If you’ve worked in the UK in the last four years, you could be in for a tax windfall
Does this apply to you or anyone you know?
An estimated one in three Irish workers who have worked in the UK in the last four years are due a tax rebate, according to taxback.com.
Thousands upon thousands of Irish people have headed across the water for employment purposes in recent years and those who have since come home to Ireland are being urged to check their tax entitlements.
In increasingly uncertain times caused by Brexit, meanwhile, Irish people currently working in the UK who are considering returning home are also being encouraged to check their tax situation and their eligibility for a rebate.
Taxback.com say that approximately one in three Irish people who have worked in the UK in the last four years are eligible for an average refund of £963, which works out at a little under €1,100.
Many of those eligible for a refund are not aware of their eligibility or the length of time they have to claim, with taxback.com creating a “no-nonsense” guide to income tax in the UK aimed at helping Irish people who have worked or are currently working in the UK to sort out their tax affairs and avail of any refunds that may be due.
The UK, not surprisingly, is a hugely popular destination for Irish workers, with over 12,000 people having migrated there from Ireland in the last 12 months alone, according to CSO figures. That number is down significantly on peak figures in 2011, when almost 20,000 Irish people made the move.
Commenting on the tax refunds available to Irish workers, Eileen Devereux, Commercial Director at Taxback.com said: “There has always been and continues to be a strong Irish workforce in the UK – but many of these people end up coming home for one reason or another and our experience is that many don’t know they have left valuable tax refunds behind them, effectively giving the UK tax authorities their hard-earned cash.”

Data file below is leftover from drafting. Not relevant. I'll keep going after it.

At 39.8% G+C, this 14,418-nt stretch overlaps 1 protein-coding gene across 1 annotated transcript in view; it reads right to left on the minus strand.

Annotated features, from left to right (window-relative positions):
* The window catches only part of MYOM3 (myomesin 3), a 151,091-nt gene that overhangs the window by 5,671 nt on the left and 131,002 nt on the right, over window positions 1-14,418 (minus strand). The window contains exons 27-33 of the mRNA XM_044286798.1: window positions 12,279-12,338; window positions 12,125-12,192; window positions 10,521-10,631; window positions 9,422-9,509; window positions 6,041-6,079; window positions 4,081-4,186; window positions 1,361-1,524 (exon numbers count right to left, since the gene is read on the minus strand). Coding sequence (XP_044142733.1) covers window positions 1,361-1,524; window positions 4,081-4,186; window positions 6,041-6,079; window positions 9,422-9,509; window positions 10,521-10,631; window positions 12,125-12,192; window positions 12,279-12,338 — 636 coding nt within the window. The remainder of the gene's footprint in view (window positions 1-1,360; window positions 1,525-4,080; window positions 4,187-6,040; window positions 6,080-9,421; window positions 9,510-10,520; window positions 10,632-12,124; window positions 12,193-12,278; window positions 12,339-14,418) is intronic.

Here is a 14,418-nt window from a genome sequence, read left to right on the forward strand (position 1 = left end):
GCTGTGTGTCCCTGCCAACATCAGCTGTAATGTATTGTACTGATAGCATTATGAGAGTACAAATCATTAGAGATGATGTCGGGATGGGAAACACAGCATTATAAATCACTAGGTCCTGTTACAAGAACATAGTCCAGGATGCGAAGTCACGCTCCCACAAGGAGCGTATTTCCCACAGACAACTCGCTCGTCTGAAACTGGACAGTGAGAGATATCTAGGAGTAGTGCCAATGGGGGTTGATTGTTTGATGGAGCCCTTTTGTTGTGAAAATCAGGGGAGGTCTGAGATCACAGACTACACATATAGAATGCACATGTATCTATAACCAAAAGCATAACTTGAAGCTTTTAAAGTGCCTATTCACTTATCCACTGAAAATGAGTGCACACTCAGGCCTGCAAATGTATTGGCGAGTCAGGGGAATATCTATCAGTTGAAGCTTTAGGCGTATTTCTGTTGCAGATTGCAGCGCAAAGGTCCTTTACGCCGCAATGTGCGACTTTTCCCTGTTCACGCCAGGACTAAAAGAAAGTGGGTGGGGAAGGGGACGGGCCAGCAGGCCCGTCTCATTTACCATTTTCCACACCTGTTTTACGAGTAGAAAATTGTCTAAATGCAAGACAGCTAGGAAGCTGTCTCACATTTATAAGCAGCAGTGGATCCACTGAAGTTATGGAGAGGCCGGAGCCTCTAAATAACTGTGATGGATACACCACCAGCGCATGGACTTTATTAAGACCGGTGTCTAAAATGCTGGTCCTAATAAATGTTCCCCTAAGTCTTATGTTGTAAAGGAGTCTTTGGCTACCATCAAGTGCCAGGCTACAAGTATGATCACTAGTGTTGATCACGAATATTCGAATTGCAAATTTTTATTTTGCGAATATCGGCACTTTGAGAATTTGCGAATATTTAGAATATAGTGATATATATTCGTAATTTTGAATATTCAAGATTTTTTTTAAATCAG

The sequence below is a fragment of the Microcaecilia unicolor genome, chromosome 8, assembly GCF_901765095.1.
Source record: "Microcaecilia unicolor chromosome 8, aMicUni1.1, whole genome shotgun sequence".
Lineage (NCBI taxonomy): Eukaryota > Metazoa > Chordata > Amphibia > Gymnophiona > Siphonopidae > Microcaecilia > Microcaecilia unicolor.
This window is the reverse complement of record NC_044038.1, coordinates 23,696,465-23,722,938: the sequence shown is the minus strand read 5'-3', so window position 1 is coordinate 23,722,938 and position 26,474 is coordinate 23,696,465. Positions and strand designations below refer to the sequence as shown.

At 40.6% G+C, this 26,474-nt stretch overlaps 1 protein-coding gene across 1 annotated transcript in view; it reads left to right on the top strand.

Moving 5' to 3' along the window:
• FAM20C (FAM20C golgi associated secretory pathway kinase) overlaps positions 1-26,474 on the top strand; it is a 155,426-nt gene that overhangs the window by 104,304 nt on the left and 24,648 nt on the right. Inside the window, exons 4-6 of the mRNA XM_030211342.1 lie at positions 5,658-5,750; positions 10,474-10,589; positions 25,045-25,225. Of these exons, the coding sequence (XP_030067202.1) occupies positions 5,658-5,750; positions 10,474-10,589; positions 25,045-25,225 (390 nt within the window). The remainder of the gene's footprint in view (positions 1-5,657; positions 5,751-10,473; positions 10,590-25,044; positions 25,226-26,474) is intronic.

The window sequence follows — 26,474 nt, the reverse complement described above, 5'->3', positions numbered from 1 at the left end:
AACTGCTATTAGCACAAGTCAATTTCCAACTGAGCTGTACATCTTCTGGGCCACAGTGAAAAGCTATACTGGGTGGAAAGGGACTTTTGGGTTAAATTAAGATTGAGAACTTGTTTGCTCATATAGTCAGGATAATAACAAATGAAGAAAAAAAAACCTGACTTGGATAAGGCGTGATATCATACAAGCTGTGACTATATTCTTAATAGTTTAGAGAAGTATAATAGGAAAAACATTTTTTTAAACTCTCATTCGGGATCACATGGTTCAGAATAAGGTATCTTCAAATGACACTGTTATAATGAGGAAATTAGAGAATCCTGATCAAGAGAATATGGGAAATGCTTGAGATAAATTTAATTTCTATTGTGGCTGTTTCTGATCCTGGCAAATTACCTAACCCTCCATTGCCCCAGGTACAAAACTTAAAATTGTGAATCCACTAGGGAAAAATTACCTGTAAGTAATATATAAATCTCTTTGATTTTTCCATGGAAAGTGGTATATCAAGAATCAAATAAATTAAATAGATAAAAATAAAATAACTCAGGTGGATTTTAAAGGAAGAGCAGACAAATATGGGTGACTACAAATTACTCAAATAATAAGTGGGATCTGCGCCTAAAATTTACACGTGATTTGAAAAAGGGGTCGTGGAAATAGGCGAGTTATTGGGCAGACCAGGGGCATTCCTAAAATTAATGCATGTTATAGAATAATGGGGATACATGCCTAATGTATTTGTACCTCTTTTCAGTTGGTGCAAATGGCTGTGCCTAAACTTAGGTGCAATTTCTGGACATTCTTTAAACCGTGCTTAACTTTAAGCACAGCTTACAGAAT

“If you've worked in the UK and paid tax in the last four years, chances are you could be due a tax rebate,” Devereux added.
“Figures from the UK’s Office for National Statistics estimate that there were 149,000 people who were born in Ireland, aged 16 to 64 living and employed in the UK between 2013 and 2015. Any of those people who may have already returned home, or may be thinking of it, would do well to check their eligibility for a rebate, which could be as much as a huge £963 – our average UK tax rebate.”
Irish people who have worked in the UK could be due a rebate for many reasons, including those who:
- Are a non-UK national
- Have left the UK
- Only worked temporarily in the UK
- Incurred work-related expenses
- Didn’t work the full tax year
- Were made redundant
- Were on an emergency tax code
“A growing economy and increasing opportunities in construction, technology, and financial services are luring many Irish home,” Devereux said.
“The construction sector in particular is calling out for Irish people who may have left during the difficult years of the recession to come back to Ireland and fill up the vacancies now appearing with the building boom, particularly in the commercial sector. We’re also likely to see a flood of new job opportunities coming online in FinTech and banking through the fallout from Brexit.
“But as these people return home, we want to urge them not to neglect to claim their tax back when they leave.”